GIAN-Ecology (Ecojesuit) featured in VOICES project of SJES

GIAN-Ecology (Ecojesuit) featured in VOICES project of SJES

The Social Justice and Ecology Secretariat (SJES) recently launched Voices, its video project series on conferences and networks. Pedro Walpole SJ, GIAN-Ecology (Ecojesuit) Global Coordinator, is one of the voices featured.

Ecojesuit brings together Jesuit institutions and others to address global ecological challenges, to amplify the voices of vulnerable Indigenous Peoples, youth, farmers, and marginalized communities facing environmental risks. Ecojesuit actively engages in sharing stories and actions from local and regional levels, connecting them to global discussions.

Watch and listen to Voice: GIAN-Ecology video, along with Filipe Martins SJ of the Jesuit Conference of European Provincials, to know more. SJES welcomes all to listen, share, connect, and contribute to those featured in Voices in making this world a better place to live.

I am Pedro Walpole leader of Ecojesuit, the GIAN-Ecology network. We work with local people and local situations, bringing voices to the global. We work through many organizations and institutions, Jesuit and otherwise, to try to share the goodness of the land and the life where we live.

We’ve got to bring this ecology and economy together, the oikos, the household of this planet. We have to work together.

So, we bring stories and actions from local and regional levels and try to connect them with the global. These include especially Indigenous Peoples, their voices, and the youth of a generation much insecure with how we’re managing the world today.

We try to bring their stories and the conditions of farmers and marginal communities of migrants and the risks of environmental disaster that they face. Whether it be on the islands in Oceania where sea level rises, whether it’s in the drought areas of Africa, we need much greater accompaniment of the millions of people, the billions of people in the margins, so that we can live in one world together.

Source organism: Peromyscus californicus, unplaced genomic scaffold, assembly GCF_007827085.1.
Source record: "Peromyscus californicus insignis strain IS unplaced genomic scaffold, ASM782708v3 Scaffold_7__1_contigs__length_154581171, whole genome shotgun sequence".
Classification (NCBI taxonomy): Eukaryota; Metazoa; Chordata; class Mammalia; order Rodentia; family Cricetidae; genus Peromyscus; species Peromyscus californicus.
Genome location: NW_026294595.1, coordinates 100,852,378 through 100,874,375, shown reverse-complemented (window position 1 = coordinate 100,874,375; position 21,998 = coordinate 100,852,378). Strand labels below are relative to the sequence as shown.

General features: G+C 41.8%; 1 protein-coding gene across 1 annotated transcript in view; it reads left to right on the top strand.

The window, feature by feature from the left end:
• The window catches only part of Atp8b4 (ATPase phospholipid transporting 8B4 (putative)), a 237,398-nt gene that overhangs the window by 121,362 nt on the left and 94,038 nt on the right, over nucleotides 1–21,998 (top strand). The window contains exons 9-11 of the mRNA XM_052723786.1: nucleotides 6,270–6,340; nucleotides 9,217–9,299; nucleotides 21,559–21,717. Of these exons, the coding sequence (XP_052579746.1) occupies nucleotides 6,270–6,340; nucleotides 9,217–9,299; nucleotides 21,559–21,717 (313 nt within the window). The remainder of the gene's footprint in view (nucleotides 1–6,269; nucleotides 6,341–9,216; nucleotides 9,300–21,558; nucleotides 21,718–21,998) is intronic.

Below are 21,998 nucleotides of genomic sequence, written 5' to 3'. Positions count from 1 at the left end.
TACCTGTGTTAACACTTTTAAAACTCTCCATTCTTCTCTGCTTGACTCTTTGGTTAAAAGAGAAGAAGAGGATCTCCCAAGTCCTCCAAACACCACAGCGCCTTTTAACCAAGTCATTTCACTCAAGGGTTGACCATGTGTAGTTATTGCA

That’s what an integral ecology is about. That’s what Laudato Si’ is about.

And so, as we gather the actions like recent actions in Africa, where there it be food insecurity that’s there.

We also try to contribute to the UN discussions on blue foods, some good discussions in Lisbon recently, whether it be in terms of the disasters and who is suffering from the extreme heat.

We have to come together with a new shared vision for the human family so that we can live in peace and sustainability with all life on this planet. As we know, there’s one planet. And we need to share in the future that gives sustainability to all and not to a few.

Our biggest challenge today often comes in terms of our carbon footprint. So each one of us needs to discern our own lifestyle, to seek a greater and a simpler well-being for our own self, for our community. We need often to find community again and live together in a relationship that can contribute to a societal change, that can contribute to the global change.

In this, the youth are so important. We need a new political reference which is a reference of reconciliation, of bringing people together, of giving hope to the youth and allowing them to participate in the decisions that are going to affect their lives.

So, this is very humbly what we try to bring to global exchange and to the tables for negotiation.

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